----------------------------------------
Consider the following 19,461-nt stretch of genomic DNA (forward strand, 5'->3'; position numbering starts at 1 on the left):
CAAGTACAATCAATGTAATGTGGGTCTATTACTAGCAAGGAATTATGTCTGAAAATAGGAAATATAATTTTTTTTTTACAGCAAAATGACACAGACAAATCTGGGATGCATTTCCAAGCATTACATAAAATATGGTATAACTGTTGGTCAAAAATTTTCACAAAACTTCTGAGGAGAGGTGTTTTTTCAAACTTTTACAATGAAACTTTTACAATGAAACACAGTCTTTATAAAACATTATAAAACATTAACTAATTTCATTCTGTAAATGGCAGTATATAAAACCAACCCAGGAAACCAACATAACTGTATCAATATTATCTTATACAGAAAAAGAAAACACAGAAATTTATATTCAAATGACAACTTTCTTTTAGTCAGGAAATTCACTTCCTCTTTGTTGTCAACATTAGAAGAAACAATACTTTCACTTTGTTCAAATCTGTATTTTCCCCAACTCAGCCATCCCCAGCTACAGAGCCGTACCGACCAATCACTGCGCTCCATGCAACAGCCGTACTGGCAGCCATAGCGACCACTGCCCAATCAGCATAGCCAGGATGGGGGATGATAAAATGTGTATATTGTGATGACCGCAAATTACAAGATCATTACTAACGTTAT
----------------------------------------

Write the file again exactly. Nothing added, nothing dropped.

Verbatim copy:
Consider the following 19,461-nt stretch of genomic DNA (forward strand, 5'->3'; position numbering starts at 1 on the left):
CAAGTACAATCAATGTAATGTGGGTCTATTACTAGCAAGGAATTATGTCTGAAAATAGGAAATATAATTTTTTTTTTACAGCAAAATGACACAGACAAATCTGGGATGCATTTCCAAGCATTACATAAAATATGGTATAACTGTTGGTCAAAAATTTTCACAAAACTTCTGAGGAGAGGTGTTTTTTCAAACTTTTACAATGAAACTTTTACAATGAAACACAGTCTTTATAAAACATTATAAAACATTAACTAATTTCATTCTGTAAATGGCAGTATATAAAACCAACCCAGGAAACCAACATAACTGTATCAATATTATCTTATACAGAAAAAGAAAACACAGAAATTTATATTCAAATGACAACTTTCTTTTAGTCAGGAAATTCACTTCCTCTTTGTTGTCAACATTAGAAGAAACAATACTTTCACTTTGTTCAAATCTGTATTTTCCCCAACTCAGCCATCCCCAGCTACAGAGCCGTACCGACCAATCACTGCGCTCCATGCAACAGCCGTACTGGCAGCCATAGCGACCACTGCCCAATCAGCATAGCCAGGATGGGGGATGATAAAATGTGTATATTGTGATGACCGCAAATTACAAGATCATTACTAACGTTAT